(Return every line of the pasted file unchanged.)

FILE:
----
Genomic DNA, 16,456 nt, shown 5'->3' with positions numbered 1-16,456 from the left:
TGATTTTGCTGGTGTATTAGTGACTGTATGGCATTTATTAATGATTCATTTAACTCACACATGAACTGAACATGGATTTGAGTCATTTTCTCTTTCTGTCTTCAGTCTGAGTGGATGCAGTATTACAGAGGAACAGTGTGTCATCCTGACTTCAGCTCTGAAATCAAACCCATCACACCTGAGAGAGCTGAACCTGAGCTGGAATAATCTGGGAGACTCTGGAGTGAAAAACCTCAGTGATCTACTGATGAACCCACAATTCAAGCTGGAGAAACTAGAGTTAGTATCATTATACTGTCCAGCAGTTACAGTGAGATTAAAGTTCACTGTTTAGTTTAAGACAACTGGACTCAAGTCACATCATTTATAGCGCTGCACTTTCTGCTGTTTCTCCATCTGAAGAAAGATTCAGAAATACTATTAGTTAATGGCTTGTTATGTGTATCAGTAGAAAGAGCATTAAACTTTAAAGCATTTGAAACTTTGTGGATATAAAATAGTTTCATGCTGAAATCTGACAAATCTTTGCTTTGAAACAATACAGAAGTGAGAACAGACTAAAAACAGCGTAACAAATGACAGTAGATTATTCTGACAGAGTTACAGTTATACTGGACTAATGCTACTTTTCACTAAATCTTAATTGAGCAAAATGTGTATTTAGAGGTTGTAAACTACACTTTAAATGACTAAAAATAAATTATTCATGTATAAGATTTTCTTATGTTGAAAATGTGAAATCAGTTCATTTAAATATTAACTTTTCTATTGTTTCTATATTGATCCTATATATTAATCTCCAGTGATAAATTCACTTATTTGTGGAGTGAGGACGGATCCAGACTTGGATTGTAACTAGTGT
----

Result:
Genomic DNA, 16,456 nt, shown 5'->3' with positions numbered 1-16,456 from the left:
TGATTTTGCTGGTGTATTAGTGACTGTATGGCATTTATTAATGATTCATTTAACTCACACATGAACTGAACATGGATTTGAGTCATTTTCTCTTTCTGTCTTCAGTCTGAGTGGATGCAGTATTACAGAGGAACAGTGTGTCATCCTGACTTCAGCTCTGAAATCAAACCCATCACACCTGAGAGAGCTGAACCTGAGCTGGAATAATCTGGGAGACTCTGGAGTGAAAAACCTCAGTGATCTACTGATGAACCCACAATTCAAGCTGGAGAAACTAGAGTTAGTATCATTATACTGTCCAGCAGTTACAGTGAGATTAAAGTTCACTGTTTAGTTTAAGACAACTGGACTCAAGTCACATCATTTATAGCGCTGCACTTTCTGCTGTTTCTCCATCTGAAGAAAGATTCAGAAATACTATTAGTTAATGGCTTGTTATGTGTATCAGTAGAAAGAGCATTAAACTTTAAAGCATTTGAAACTTTGTGGATATAAAATAGTTTCATGCTGAAATCTGACAAATCTTTGCTTTGAAACAATACAGAAGTGAGAACAGACTAAAAACAGCGTAACAAATGACAGTAGATTATTCTGACAGAGTTACAGTTATACTGGACTAATGCTACTTTTCACTAAATCTTAATTGAGCAAAATGTGTATTTAGAGGTTGTAAACTACACTTTAAATGACTAAAAATAAATTATTCATGTATAAGATTTTCTTATGTTGAAAATGTGAAATCAGTTCATTTAAATATTAACTTTTCTATTGTTTCTATATTGATCCTATATATTAATCTCCAGTGATAAATTCACTTATTTGTGGAGTGAGGACGGATCCAGACTTGGATTGTAACTAGTGT